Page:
University of Canterbury Professor, Paul Millar, is the recipient of the 2022 Pou Aronui Award for distinguished service to humanities-aronui, announced last night by the Royal Society Te Apārangi.
The annual award for distinguished service to aronui humanities is awarded to Professor of English Literature and Digital Humanities in the School of Humanities and Creative Arts Paul Millar, especially for his commitment to growing capacity and expertise in the digital humanities in Aotearoa New Zealand.
Professor Millar’s commitment to growing digital humanities (DH) dates to the 1990s when he began researching text digitisation to teach out-of-print books. In 2001 he secured funding to establish the NZ Electronic Text Centre. In 2011 he co-created the CEISMIC Canterbury Earthquakes Digital Archive and in 2016 established the UC Arts Digital Lab.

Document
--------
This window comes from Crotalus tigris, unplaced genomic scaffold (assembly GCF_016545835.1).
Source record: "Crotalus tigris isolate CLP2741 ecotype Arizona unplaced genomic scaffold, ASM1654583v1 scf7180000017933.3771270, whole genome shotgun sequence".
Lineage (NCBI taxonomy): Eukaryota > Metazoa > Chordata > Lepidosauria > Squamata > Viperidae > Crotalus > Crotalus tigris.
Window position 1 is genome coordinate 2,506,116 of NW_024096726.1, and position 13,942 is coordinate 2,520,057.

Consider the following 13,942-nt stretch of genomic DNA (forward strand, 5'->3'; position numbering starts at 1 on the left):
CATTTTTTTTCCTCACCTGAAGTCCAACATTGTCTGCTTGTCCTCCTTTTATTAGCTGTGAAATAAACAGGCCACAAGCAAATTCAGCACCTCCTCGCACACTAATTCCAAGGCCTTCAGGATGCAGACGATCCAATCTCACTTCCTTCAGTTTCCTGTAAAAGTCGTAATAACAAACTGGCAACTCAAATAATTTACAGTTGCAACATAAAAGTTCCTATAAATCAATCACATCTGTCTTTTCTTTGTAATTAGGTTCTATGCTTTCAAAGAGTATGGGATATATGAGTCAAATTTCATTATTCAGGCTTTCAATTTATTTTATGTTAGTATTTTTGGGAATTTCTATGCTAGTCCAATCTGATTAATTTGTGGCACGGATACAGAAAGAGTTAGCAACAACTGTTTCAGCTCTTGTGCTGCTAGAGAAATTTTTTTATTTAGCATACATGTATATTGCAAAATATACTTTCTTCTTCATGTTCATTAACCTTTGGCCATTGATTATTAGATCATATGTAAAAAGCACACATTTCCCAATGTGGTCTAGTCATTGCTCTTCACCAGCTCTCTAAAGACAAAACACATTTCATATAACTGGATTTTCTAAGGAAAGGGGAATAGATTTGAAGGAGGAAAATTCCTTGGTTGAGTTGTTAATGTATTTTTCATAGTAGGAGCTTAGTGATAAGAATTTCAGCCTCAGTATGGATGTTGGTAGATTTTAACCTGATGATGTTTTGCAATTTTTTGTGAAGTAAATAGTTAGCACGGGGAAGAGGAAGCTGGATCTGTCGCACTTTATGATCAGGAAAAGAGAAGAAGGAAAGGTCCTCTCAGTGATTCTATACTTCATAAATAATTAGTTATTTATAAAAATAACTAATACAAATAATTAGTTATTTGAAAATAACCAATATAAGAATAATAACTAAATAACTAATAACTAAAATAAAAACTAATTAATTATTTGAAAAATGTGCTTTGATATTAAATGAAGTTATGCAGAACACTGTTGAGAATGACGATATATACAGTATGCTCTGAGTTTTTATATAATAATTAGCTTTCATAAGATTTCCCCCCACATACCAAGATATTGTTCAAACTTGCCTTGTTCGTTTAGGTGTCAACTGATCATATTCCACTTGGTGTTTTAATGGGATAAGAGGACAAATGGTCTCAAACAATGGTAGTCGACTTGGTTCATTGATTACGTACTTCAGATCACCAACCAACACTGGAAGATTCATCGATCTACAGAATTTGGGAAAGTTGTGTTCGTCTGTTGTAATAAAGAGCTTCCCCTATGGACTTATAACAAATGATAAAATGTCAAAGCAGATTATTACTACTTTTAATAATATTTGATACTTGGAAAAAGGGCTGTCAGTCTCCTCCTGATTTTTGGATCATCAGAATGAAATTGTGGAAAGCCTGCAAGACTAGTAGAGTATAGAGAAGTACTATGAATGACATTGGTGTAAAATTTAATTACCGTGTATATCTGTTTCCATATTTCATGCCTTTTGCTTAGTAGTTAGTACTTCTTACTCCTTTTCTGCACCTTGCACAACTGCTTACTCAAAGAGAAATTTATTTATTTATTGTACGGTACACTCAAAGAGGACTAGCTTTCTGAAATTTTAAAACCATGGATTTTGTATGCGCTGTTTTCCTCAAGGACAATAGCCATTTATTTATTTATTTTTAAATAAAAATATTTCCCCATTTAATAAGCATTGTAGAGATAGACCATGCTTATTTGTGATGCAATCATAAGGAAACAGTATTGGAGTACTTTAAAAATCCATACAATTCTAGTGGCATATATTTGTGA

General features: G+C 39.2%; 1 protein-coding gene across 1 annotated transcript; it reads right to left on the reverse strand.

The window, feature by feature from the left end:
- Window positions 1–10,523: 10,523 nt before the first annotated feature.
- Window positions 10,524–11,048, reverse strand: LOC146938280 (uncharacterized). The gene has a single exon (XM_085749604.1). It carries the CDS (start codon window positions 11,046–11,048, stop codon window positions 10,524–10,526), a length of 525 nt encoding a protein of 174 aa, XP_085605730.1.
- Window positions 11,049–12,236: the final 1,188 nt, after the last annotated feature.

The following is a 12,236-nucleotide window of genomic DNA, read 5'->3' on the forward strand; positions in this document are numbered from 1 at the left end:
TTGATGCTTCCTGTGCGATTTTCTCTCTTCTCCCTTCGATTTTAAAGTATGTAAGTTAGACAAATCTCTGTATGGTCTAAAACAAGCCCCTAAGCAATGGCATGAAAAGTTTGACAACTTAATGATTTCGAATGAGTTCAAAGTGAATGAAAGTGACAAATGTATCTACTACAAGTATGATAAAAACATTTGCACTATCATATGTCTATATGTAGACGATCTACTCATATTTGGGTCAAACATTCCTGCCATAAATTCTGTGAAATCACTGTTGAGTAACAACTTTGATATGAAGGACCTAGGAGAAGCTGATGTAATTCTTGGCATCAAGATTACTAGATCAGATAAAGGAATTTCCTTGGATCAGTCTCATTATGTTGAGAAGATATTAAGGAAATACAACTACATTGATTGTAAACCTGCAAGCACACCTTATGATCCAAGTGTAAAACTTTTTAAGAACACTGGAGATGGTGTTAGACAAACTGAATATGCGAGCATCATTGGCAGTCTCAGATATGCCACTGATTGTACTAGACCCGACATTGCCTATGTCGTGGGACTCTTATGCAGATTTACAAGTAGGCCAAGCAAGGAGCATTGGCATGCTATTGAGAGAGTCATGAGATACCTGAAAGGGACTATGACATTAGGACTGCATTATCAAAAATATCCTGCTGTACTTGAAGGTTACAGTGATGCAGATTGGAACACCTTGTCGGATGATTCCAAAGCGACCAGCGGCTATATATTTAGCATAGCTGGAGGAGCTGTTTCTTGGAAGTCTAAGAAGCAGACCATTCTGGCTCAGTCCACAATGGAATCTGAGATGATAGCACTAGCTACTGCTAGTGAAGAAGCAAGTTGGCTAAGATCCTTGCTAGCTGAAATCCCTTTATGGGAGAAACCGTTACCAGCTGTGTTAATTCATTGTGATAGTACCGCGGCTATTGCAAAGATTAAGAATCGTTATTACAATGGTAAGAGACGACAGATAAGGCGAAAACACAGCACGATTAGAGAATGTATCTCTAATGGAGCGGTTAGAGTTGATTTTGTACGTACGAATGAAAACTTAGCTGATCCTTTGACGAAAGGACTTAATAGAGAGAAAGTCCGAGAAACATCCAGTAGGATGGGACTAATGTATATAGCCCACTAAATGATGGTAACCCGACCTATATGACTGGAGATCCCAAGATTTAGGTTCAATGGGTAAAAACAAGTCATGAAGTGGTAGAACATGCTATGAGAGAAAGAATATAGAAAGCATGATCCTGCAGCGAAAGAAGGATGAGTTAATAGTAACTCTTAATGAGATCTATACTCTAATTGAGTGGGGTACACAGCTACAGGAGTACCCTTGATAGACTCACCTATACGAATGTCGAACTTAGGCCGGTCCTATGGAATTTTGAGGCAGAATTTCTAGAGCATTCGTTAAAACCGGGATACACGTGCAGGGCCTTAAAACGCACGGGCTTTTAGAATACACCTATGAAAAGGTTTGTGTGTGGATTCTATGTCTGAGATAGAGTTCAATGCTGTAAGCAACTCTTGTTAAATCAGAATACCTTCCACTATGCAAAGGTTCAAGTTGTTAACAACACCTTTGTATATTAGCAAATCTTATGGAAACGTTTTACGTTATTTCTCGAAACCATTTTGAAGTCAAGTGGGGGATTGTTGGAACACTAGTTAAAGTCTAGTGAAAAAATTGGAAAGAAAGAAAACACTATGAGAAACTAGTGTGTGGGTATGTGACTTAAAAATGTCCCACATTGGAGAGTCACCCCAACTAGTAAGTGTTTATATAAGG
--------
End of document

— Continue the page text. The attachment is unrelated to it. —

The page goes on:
During his career he has obtained $2.42 million in funding for DH projects, created nationally significance archives, promoted DH teaching, championed post-disaster humanities research, and served as the first New Zealand President of the Australasian Association for Digital Humanities.
This year, the Royal Society’s celebration of research, scholarship and innovation (Research Honours Aotearoa), was split over three regions, Hamilton, Wellington and Dunedin, with two of the 10 awards being presented to University of Canterbury academics in Wellington last night.
The Royal Society Te Apārangi selected the following two University of Canterbury researchers for special awards this year:
- Professor Paul Millar as the winner of the 2022 Pou Aronui Award, for distinguished service to humanities-aronui over a sustained period of time.
- Professor Ann Brower for the 2022 Charles Fleming Award for Environmental Achievement, for the protection of the New Zealand environment. (Professor Brower also won the 2022 UC Innovation Medal).